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Clean UI Guide: How to Use White Space to Create a Masterpiece?

Having an attractive and user-friendly website is the goal of every website owner, and for business owners, the look and feel of a website are vital. This is where visitors create their first impression — those brief seconds in which we accept or reject what we see on our screens. Website design is also responsible for keeping each visitor's attention and guiding them through your content.

Next, we will look at tips for decorating white space, as well as successful examples of their implementation.


5 Tips for Using White Space

The location of the elements is very important for both designers and marketers because the visitor’s impression of the web resource depends on their further actions. Let's take a look at how white space can be used when designing a website.


Call to action

Users pay attention to the button only because there is nothing next to it. Therefore, the space can act as an independent tool for increasing conversion.


Product isolation

How to draw the user's attention to the product? Place it in the center, away from the rest of the elements. In addition to attracting attention, white space makes it possible to evaluate the product from all sides, without being distracted by other elements.


Underlining a background image

White space doesn't have to be plain and simple. For example, you can use a product photo as a background image and place a title and a button in the center.


Establishing a relationship between elements

Any page is perceived by the visitor as a composition of elements. This is due to our ability to link groups of objects together if they are close to each other. Thanks to the same indents, we mentally group objects and understand that they belong to different categories.


Simplifying the page structure

Web designers often use separator lines to split elements from each other. However, this often clutters up the layout. White space can be used instead of lines for separation.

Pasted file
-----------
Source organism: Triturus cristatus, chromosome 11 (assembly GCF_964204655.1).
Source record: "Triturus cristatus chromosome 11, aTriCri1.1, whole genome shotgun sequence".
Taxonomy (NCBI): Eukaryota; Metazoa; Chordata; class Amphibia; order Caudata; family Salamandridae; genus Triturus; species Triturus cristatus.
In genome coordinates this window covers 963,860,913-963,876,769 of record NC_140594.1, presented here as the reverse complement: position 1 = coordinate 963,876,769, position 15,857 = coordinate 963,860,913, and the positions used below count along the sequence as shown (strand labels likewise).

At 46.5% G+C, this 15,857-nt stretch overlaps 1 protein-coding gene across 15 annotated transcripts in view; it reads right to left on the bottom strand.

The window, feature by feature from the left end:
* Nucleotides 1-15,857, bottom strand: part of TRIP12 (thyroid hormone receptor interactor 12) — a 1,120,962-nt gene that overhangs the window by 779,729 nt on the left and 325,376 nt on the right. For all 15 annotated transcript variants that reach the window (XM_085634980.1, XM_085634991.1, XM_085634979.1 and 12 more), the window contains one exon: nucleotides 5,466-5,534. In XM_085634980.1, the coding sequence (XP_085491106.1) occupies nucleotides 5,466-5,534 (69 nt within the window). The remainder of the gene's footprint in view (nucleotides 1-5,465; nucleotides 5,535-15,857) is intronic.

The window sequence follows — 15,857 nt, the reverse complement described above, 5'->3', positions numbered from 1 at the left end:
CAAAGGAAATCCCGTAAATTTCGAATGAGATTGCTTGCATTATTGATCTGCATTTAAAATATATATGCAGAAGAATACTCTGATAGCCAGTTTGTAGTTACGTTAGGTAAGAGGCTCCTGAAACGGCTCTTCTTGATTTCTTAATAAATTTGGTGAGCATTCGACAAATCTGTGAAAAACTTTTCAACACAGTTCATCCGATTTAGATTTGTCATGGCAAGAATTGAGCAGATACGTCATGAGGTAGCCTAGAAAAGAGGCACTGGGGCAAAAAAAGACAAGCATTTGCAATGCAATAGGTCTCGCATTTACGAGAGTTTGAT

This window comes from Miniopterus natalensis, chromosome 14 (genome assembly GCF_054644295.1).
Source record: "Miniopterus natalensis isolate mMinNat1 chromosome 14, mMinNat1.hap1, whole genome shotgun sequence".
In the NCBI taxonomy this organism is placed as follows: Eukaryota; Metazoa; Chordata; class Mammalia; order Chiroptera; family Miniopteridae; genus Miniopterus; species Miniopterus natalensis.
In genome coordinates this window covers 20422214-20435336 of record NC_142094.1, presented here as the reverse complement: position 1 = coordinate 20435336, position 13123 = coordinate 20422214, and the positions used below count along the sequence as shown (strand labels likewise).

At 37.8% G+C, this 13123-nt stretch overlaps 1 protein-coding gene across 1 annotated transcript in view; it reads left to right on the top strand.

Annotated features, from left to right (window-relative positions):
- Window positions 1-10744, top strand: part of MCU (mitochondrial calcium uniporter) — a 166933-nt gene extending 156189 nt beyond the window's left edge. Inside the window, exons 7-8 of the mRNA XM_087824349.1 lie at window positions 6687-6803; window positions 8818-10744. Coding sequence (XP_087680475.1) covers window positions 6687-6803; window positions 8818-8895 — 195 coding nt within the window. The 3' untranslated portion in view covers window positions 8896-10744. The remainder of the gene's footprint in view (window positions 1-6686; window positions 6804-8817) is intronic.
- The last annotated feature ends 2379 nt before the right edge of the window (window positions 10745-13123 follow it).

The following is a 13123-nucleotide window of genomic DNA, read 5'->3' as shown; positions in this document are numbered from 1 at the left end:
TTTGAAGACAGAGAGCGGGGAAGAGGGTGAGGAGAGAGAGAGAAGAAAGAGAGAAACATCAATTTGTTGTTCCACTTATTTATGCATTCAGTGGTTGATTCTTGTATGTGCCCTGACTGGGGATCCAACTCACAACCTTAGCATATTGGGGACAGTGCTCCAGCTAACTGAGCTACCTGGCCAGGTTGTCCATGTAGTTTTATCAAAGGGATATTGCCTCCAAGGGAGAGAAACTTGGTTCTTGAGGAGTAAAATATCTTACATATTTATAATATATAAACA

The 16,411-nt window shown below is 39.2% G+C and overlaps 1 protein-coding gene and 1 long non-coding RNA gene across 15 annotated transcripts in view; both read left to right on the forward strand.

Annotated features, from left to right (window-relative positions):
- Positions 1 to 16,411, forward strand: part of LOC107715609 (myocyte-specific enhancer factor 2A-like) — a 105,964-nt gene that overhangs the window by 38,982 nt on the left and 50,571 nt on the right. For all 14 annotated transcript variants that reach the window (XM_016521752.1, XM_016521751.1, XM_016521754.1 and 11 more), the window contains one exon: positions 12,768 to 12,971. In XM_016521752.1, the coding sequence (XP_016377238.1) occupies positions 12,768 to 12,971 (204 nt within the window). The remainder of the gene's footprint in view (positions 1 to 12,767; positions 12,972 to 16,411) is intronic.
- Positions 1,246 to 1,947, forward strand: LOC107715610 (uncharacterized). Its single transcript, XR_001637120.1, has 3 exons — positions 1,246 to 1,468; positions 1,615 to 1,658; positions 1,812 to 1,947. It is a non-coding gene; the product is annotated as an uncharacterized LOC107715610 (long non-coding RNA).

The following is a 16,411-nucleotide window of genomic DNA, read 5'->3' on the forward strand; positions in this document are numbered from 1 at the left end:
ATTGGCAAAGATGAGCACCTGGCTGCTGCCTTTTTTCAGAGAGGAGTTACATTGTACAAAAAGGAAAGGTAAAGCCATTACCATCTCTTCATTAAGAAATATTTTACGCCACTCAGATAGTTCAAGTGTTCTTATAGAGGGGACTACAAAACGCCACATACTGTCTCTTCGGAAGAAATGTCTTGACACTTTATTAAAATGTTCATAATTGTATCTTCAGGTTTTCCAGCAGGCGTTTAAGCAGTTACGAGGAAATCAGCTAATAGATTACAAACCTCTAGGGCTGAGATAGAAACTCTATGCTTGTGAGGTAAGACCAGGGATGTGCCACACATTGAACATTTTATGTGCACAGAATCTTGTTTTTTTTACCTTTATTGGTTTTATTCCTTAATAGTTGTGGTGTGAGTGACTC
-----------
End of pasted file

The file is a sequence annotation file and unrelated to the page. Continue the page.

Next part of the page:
Users appreciate the ease of interaction with the interface. The space makes it possible to perceive information smoothly and consistently and eliminates the abundance of decorative elements on the site: additional lines, blocks, frames, and so on.


14 Successful Uses of White Space

Let's look at some good cases of using white space.



If you're designing a website, it makes sense to build the wireframe after you've demarcated the white space.

designed by Rafal Cyrnek


You can also pay attention to this option, which is perfect for the mobile version of the website.

designed by Dmitry Lauretsky


Just look at the great work with white space displayed in this animation. At the same time, the website itself consists of elements with a clearly defined structure.

designed by Daniel Montgomery


Here we can clearly trace the grid that delimits the content on the page. Also, when working with white space, it is important to think about adaptability so that the content looks good on different devices.

designed by Hrvoje Grubisic


In this example, the effective use of white space is especially seen well in landscape orientation. In addition, we find this solution one of the most authentic incarnations of the Flat design. Just look how wonderfully performed this solution is.

designed by PAULA ŠOBAT


If you are looking for a responsive design solution that effectively adapts to any screen size, we strongly recommend that you pay attention to this beautiful option.


Here is another cool example of a responsive design that uses white space well-distributed.

designed by Taras Migulko


If your interface assumes the absence of content that the user will make in the future, pay attention to this design. Just agree with how correctly the white space is implemented here.

designed by Adrien Rochet


In the following example, you can see how white space can blend seamlessly with UI elements where text is placed.



If you plan to work with multi-colored interface elements, take care of minimalism and conciseness, as the author of the following design did.

designed by Vice Rukavina


If your future application or website involves switching from a light to a dark theme, we recommend that you analyze how effective your design is in both modes. The example below demonstrates the proper use of white space in both light and dark themes.

designed by Adrien Rochet


Here is another non-trivial example of working with a dark theme. Despite a large amount of white space, this design does not look empty and unfinished.

designed by Hrvoje Grubisic


If your project involves some kind of onboarding of users, it is important to ensure that the design you are working with is as simple and intuitive as possible. This can be done using white space as shown in the example below.

designed by Emmanuelle Bories


Also, do not forget that all the elements of your interface have to be in harmony with each other. Look how professionally the author of the following design fulfilled this recommendation.

designed by Daniel Montgomery

Final Thoughts

In design, white space is negative space. This is not an empty place, because it has its own goal. In particular, it balances the rest of the design, highlighting what is on the page (or screen). White space helps to focus the visual attention of the user. We hope that we have helped you figure out how to work with white space and now you can choose the most suitable option for your project.

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